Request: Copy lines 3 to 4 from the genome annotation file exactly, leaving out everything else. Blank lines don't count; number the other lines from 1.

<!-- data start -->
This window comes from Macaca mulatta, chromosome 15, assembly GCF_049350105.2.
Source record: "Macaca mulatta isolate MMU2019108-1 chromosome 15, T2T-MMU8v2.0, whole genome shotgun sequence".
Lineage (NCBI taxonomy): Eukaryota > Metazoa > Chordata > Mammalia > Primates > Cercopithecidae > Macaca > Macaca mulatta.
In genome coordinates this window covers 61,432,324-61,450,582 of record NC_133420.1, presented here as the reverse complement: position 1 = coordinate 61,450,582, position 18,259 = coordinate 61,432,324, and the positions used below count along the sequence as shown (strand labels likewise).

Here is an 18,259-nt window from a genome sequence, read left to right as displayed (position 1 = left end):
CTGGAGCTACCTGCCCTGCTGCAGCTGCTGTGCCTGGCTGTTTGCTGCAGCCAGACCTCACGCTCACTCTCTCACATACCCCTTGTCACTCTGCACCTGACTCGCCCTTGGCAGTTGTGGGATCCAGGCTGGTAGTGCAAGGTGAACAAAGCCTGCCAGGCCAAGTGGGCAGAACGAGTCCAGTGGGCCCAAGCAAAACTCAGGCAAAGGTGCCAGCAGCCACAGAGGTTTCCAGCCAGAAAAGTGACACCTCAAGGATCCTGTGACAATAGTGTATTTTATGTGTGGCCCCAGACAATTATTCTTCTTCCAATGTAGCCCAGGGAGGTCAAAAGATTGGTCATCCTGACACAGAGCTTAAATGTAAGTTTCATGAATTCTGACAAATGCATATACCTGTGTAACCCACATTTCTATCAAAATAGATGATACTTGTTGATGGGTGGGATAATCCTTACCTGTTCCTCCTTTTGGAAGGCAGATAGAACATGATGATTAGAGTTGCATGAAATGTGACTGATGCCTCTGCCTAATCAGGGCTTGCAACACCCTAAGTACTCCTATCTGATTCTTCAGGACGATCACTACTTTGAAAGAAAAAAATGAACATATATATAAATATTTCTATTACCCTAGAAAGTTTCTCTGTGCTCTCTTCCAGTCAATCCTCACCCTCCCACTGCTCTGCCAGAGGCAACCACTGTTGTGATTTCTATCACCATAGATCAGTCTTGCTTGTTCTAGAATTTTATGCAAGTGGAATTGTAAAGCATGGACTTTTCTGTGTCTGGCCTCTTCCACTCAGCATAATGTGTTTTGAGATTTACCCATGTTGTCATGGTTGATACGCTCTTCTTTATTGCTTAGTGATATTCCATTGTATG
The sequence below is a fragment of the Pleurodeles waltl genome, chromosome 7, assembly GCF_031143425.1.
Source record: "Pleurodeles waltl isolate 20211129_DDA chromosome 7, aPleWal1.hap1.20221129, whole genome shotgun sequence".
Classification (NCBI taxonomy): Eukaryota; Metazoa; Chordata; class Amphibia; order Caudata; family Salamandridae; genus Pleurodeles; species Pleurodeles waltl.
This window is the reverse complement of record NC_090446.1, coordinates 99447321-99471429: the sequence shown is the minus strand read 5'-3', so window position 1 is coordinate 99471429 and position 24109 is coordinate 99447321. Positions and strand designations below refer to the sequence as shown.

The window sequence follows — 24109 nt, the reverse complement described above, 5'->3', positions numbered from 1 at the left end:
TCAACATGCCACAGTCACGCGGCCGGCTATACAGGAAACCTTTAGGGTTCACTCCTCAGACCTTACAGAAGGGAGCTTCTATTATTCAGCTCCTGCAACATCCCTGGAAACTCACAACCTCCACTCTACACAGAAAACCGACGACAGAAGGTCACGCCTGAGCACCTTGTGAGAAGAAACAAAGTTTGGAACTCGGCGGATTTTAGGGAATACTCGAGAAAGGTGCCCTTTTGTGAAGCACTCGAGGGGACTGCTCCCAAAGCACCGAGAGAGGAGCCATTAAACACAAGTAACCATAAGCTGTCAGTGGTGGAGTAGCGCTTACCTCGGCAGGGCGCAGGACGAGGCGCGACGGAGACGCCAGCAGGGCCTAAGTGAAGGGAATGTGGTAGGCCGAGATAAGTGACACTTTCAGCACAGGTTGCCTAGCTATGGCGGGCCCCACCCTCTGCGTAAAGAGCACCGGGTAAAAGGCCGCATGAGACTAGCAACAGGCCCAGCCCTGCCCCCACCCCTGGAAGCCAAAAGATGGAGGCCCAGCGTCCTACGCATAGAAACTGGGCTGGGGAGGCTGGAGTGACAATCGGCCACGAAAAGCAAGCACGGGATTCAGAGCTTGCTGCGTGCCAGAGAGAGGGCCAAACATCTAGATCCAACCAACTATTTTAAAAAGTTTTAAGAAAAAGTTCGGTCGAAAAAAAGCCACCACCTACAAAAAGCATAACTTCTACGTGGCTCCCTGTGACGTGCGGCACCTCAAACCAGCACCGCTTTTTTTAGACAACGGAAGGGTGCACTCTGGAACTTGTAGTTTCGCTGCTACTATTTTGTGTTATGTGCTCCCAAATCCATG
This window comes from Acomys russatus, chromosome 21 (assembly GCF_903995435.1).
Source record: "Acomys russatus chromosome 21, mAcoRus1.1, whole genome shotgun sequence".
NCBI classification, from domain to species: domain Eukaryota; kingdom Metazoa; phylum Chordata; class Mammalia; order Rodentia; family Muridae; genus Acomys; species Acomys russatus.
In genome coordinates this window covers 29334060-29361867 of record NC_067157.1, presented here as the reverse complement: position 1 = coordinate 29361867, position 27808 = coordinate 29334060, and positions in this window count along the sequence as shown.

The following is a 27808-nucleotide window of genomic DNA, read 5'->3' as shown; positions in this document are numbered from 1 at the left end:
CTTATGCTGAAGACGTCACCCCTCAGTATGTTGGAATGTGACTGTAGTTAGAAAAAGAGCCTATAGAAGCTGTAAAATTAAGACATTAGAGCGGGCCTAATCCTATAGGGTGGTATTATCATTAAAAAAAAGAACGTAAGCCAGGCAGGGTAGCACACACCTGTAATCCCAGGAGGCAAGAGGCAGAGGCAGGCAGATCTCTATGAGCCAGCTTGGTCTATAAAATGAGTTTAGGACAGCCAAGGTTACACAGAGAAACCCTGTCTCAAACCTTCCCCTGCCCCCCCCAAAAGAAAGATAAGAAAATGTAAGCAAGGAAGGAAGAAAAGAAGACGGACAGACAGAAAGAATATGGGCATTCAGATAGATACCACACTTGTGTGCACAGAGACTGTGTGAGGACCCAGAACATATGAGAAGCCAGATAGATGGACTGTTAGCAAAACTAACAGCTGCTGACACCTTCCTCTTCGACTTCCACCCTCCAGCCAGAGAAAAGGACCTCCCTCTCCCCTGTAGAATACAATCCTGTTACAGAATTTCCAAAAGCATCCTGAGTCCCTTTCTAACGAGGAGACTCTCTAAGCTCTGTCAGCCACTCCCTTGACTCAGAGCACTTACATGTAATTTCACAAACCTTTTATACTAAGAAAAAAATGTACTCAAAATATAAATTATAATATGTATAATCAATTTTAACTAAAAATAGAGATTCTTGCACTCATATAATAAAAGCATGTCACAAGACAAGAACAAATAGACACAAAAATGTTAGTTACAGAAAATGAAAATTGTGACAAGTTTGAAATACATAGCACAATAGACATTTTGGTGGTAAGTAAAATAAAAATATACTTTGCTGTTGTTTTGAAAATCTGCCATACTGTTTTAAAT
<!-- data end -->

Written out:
Lineage (NCBI taxonomy): Eukaryota > Metazoa > Chordata > Mammalia > Primates > Cercopithecidae > Macaca > Macaca mulatta.
In genome coordinates this window covers 61,432,324-61,450,582 of record NC_133420.1, presented here as the reverse complement: position 1 = coordinate 61,450,582, position 18,259 = coordinate 61,432,324, and the positions used below count along the sequence as shown (strand labels likewise).